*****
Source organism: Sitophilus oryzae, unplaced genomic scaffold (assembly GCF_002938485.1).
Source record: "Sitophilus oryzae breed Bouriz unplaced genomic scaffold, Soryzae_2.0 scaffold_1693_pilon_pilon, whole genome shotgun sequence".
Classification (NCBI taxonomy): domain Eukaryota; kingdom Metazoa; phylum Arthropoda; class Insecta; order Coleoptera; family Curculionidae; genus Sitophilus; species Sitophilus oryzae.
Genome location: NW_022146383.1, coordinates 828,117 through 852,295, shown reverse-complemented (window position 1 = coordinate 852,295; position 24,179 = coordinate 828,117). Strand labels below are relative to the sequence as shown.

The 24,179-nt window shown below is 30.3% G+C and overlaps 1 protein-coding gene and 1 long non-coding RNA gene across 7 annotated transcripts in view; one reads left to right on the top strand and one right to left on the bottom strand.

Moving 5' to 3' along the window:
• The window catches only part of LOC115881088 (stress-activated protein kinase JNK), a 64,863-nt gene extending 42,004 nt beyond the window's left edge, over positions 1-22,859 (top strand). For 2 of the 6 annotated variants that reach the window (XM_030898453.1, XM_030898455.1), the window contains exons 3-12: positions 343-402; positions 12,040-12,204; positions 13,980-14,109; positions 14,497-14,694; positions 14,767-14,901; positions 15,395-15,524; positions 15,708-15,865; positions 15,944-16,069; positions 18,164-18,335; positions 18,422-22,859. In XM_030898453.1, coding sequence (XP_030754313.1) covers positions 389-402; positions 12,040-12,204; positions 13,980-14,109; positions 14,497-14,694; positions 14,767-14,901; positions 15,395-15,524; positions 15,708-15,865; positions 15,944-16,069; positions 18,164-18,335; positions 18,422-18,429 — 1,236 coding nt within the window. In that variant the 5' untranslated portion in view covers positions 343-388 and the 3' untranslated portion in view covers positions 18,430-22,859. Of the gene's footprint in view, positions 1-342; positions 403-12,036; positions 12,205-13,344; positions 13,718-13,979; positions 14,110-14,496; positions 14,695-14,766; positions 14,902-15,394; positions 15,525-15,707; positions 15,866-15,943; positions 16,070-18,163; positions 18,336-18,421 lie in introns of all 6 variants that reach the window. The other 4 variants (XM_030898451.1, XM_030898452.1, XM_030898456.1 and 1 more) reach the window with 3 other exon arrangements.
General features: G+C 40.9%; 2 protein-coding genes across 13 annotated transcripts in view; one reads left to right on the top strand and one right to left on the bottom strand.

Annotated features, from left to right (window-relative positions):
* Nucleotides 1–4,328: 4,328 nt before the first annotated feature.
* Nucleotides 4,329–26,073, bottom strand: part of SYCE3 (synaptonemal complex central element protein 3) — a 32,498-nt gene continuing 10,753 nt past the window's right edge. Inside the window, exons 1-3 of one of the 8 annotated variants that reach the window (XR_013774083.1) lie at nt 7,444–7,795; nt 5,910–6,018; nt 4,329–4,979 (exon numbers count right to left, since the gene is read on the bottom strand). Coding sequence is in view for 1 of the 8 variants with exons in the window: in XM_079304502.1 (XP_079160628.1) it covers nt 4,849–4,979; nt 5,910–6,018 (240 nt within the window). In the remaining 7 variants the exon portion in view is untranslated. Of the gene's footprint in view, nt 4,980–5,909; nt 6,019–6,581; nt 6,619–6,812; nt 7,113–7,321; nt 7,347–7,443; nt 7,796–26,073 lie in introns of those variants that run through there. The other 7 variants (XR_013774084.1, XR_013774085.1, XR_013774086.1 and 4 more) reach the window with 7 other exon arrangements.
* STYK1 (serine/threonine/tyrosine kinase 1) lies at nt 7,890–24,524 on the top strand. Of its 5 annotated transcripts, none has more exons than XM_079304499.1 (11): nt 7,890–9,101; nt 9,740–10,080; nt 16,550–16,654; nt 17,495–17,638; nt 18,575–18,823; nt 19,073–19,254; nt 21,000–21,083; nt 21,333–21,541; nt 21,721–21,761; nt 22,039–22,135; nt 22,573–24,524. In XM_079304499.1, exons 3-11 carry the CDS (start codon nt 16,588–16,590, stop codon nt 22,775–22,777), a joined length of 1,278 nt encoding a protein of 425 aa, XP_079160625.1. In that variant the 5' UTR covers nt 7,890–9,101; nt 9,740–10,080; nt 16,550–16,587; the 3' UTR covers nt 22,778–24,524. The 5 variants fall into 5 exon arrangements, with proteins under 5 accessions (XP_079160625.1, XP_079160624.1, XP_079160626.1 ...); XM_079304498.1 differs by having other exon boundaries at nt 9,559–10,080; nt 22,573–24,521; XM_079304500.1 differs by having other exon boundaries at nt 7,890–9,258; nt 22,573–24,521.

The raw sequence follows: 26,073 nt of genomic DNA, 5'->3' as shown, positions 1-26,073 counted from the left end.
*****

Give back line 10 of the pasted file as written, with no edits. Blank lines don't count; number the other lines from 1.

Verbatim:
* Nucleotides 1–4,328: 4,328 nt before the first annotated feature.